The background for anyone reading this for the first time:
- This blog series follows 9 small investors with different risk (and personality) profiles (for their profiles read this post, and your can find their investment strategies here).
- I’m a fan of equities (because I believe in productive assets) and of passively-managed exchange-traded index-tracker funds (because I mostly don’t believe in investor management fees) – so this is also really an experiment to see how the Satrix SWIX Top 40 (an equity ETF) bears out against the other options available for small investors.
Last week, I started talking about the big indicators that mean something in the world of investing. And here is the list (with one or two additions):
Now if you’re looking at that table and saying “Hmmm, this tells me nothing”, then yes, that’s exactly right. For some reason, as a student, I just assumed that a sufficient knowledge of finance and economics should let me look at this picture and know what’s going on. As it turns out, it still doesn’t. So here’s my metaphor for the day.
There is almost no narrative to role out, because narratives are movies and the list of today’s indicators is a movie still. When you start watching a movie halfway through, you generally do one of the following:
- Ask the person that’s been watching from the beginning to fill you in.
- Continue watching, and hope that it starts to make sense.
- Wikipedia it.
- Stop watching, and do something else.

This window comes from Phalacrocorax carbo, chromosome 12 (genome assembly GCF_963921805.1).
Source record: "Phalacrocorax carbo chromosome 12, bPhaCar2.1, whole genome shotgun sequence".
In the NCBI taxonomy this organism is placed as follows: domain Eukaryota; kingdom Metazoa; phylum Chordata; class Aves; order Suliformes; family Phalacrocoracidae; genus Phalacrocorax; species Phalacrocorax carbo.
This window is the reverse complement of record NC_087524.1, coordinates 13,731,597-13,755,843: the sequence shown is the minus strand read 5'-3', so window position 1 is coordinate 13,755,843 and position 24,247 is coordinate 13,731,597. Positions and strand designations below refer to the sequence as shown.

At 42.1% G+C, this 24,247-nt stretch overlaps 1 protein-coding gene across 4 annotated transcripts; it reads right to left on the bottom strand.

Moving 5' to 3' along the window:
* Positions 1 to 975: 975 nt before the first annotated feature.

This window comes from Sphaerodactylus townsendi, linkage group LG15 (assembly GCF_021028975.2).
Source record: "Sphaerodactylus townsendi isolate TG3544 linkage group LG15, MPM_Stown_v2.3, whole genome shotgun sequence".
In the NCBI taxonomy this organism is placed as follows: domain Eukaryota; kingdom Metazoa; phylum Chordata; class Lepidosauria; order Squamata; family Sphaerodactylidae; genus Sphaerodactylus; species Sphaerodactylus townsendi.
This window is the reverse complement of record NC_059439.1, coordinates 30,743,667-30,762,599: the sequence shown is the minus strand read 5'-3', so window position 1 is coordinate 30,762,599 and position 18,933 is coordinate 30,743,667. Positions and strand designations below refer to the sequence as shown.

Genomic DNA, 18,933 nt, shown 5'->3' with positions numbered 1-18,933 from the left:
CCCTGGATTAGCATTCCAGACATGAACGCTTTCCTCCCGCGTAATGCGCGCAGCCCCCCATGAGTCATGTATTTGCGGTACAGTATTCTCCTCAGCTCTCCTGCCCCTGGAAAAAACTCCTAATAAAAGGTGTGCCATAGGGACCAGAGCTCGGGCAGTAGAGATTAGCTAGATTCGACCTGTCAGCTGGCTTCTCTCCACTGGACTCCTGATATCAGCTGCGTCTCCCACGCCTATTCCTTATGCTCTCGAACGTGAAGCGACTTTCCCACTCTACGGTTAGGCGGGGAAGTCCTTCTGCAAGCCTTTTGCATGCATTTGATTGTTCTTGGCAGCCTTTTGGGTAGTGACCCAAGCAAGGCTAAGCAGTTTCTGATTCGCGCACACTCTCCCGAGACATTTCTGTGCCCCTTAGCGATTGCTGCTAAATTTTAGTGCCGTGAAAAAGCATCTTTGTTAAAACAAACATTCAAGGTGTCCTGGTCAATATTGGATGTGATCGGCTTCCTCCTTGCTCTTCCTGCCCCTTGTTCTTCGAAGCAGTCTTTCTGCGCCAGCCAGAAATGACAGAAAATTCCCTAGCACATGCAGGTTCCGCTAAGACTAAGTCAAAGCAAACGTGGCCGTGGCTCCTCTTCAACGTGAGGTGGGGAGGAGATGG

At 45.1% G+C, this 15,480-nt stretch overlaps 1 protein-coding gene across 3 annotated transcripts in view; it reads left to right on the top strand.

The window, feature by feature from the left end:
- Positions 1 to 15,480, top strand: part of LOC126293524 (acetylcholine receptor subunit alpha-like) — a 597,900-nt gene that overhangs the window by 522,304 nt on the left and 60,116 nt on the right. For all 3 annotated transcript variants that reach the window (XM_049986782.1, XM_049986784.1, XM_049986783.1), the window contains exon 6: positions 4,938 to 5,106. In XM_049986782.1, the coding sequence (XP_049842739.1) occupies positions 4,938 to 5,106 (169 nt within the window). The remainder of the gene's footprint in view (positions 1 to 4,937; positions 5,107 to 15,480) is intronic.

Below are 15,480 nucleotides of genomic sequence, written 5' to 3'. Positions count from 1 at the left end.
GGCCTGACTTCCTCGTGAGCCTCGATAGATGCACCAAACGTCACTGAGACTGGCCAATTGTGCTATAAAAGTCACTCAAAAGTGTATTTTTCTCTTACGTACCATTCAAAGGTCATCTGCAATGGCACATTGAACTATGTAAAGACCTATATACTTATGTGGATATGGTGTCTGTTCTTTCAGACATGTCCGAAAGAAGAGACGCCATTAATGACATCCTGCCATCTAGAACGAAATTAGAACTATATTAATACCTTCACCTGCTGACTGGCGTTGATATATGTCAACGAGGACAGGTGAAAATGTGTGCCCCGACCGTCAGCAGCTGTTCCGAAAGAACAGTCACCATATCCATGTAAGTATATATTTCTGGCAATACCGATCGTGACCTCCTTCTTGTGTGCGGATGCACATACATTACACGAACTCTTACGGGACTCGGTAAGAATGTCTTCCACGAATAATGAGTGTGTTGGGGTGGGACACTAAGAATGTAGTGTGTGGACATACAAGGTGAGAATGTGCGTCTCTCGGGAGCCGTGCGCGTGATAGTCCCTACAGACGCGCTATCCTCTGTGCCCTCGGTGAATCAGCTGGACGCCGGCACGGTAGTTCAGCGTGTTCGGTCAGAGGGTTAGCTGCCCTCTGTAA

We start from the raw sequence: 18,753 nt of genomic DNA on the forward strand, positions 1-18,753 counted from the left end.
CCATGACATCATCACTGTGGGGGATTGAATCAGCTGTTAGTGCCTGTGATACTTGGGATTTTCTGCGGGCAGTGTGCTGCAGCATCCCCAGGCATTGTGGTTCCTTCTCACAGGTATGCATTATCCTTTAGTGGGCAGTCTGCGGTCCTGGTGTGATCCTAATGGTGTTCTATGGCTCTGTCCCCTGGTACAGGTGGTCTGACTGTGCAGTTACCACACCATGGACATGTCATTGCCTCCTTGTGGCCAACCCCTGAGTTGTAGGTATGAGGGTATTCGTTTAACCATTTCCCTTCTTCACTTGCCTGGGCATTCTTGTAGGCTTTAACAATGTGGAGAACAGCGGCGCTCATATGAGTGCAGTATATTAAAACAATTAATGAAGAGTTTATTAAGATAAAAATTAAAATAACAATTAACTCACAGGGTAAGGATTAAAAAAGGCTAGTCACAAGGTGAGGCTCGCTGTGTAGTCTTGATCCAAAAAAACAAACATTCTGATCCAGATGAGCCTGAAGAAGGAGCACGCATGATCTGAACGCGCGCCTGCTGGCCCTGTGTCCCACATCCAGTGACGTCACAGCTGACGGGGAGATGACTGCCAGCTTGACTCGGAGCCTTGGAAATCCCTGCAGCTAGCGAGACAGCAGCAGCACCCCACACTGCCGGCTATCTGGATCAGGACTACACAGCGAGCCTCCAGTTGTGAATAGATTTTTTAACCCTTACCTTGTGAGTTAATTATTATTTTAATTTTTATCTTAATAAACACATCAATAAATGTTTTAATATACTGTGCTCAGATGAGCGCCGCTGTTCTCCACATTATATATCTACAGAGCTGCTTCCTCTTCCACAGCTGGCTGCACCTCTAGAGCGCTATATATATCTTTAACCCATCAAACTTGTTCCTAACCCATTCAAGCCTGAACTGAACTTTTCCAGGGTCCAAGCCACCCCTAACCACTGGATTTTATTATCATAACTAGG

Unfortunately, when it comes to this particular movie, it’s more of an epic mini-series. No one has watched it from the beginning. A few have tried to understand it from the start, but they end up reading a lot of plot summaries – and most plot summaries are badly written and focus on the favourite character of the author. Oh, and they all sound suspiciously like fan fiction. At the same time, the plot line is erratic and the genre non-specific (it transitions from comedy to thriller to courtroom drama with no pause for exposition).
What this means:
- The person next to you probably isn’t watching it. If they are, they’ve only got a rough idea of what’s going on, and they’re more than likely devoted to the handsome protagonist who shows all the signs of being a psychopath (that’d be Mr Free Market – his invisible hand cares not who it smites). Also they’re already irritated by your ignorance. So expect little help.
- Wikipedia is manned by the fundamentalist fans that speak in their own language.
- So you’re left watching something that you don’t understand in the hope that one day the proverbial penny will drop (which feels like effort).
- Or you switch to another channel (after all, Ru Paul’s Drag Race is far more entertaining).
Which means that most of us stop paying attention. Until we hear a general “OMIGOD”, at which point we scurry around trying to make sense of the madness.
My point is: don’t despair of data tables. They’re not the story. But once you know some of the background, then they become interesting and real.
Until next week.